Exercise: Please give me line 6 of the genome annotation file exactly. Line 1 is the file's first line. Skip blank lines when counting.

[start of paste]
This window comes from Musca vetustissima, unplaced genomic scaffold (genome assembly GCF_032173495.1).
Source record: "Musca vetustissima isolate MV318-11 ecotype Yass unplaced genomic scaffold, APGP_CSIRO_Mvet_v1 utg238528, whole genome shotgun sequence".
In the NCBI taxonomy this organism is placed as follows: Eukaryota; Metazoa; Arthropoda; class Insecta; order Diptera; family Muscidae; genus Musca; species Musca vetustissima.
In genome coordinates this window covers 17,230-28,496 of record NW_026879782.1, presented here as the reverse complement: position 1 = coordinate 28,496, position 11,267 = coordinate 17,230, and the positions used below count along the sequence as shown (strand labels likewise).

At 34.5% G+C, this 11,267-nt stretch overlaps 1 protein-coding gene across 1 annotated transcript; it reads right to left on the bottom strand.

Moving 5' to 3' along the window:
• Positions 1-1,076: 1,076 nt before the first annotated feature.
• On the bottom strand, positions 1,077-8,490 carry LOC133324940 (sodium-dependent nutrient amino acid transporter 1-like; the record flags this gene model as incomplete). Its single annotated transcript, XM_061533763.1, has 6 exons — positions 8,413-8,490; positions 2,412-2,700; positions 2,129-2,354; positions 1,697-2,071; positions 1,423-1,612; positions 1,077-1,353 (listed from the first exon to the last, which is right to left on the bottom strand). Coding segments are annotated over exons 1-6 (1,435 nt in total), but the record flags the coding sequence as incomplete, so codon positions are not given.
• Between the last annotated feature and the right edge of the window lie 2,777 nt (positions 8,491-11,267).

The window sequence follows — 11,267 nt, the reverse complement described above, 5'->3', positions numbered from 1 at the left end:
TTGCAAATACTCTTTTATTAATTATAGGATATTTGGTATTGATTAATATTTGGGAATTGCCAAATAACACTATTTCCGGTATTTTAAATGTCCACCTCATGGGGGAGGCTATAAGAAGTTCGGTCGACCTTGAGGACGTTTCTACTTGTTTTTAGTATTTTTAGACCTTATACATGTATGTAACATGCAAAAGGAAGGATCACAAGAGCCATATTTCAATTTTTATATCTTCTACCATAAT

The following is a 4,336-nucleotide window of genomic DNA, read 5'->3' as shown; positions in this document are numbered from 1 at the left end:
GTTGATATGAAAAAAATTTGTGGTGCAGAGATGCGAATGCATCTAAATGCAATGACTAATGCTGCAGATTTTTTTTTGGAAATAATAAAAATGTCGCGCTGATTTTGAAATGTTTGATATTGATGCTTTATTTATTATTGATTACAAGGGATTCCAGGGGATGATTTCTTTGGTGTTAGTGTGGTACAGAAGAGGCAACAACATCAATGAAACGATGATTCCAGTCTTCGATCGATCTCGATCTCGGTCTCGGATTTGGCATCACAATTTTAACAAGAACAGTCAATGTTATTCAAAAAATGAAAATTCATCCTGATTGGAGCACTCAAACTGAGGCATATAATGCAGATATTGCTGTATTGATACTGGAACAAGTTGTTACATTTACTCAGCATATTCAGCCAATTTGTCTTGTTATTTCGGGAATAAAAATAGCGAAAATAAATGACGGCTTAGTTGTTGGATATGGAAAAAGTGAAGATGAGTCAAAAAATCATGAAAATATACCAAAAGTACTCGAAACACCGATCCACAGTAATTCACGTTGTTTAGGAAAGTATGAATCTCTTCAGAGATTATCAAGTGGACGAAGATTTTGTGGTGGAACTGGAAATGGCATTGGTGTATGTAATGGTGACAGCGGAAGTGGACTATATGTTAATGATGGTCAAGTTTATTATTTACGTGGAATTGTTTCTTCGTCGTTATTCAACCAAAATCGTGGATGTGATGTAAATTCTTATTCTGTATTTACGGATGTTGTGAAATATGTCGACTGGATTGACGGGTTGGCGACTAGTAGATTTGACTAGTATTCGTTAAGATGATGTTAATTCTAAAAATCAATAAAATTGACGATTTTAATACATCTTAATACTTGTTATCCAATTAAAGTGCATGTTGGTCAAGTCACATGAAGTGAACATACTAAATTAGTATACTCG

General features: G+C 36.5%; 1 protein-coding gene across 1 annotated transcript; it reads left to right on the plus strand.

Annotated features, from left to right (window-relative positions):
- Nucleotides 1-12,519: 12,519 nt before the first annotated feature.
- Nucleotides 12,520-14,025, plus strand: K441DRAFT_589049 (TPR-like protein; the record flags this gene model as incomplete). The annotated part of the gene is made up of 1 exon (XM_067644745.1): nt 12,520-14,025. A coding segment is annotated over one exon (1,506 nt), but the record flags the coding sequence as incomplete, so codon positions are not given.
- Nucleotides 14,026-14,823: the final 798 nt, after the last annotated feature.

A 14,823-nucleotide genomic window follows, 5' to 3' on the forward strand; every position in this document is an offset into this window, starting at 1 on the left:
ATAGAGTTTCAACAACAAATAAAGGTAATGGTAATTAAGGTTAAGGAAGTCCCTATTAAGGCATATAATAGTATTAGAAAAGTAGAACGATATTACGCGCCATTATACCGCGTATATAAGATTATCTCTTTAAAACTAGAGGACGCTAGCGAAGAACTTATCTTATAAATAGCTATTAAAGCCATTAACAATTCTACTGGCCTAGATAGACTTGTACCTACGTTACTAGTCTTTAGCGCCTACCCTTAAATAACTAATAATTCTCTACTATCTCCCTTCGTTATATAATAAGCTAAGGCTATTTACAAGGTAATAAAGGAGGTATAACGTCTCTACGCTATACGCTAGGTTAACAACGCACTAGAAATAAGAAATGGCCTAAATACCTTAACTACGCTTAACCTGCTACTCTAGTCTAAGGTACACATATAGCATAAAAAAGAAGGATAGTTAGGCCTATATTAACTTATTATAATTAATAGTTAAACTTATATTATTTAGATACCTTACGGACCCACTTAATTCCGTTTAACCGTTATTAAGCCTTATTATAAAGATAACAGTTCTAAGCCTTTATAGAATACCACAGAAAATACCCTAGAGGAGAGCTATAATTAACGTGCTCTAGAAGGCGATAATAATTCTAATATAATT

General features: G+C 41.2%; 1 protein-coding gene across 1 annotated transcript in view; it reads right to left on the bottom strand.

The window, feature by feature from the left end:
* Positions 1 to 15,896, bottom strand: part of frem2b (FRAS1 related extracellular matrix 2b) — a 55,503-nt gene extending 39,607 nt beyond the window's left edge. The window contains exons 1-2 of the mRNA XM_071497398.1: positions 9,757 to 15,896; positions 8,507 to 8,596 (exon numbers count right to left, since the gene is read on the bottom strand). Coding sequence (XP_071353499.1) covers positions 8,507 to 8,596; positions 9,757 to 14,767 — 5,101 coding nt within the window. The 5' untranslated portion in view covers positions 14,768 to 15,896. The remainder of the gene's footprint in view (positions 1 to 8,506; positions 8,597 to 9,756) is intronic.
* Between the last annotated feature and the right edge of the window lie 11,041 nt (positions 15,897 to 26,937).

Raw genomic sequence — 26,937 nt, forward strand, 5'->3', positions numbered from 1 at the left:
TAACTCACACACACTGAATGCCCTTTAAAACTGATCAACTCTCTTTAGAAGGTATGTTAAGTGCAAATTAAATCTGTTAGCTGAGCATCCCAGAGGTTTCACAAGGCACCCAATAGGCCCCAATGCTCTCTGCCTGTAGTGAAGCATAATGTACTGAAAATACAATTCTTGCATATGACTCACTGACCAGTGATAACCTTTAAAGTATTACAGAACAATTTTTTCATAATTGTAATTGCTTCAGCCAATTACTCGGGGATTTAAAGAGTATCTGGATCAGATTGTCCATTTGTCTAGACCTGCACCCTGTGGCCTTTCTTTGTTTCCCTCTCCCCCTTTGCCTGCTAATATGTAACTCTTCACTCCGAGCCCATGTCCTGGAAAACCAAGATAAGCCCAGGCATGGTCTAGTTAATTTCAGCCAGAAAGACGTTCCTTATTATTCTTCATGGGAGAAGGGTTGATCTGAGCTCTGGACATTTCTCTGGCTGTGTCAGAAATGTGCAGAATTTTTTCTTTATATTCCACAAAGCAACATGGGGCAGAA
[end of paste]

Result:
Moving 5' to 3' along the window: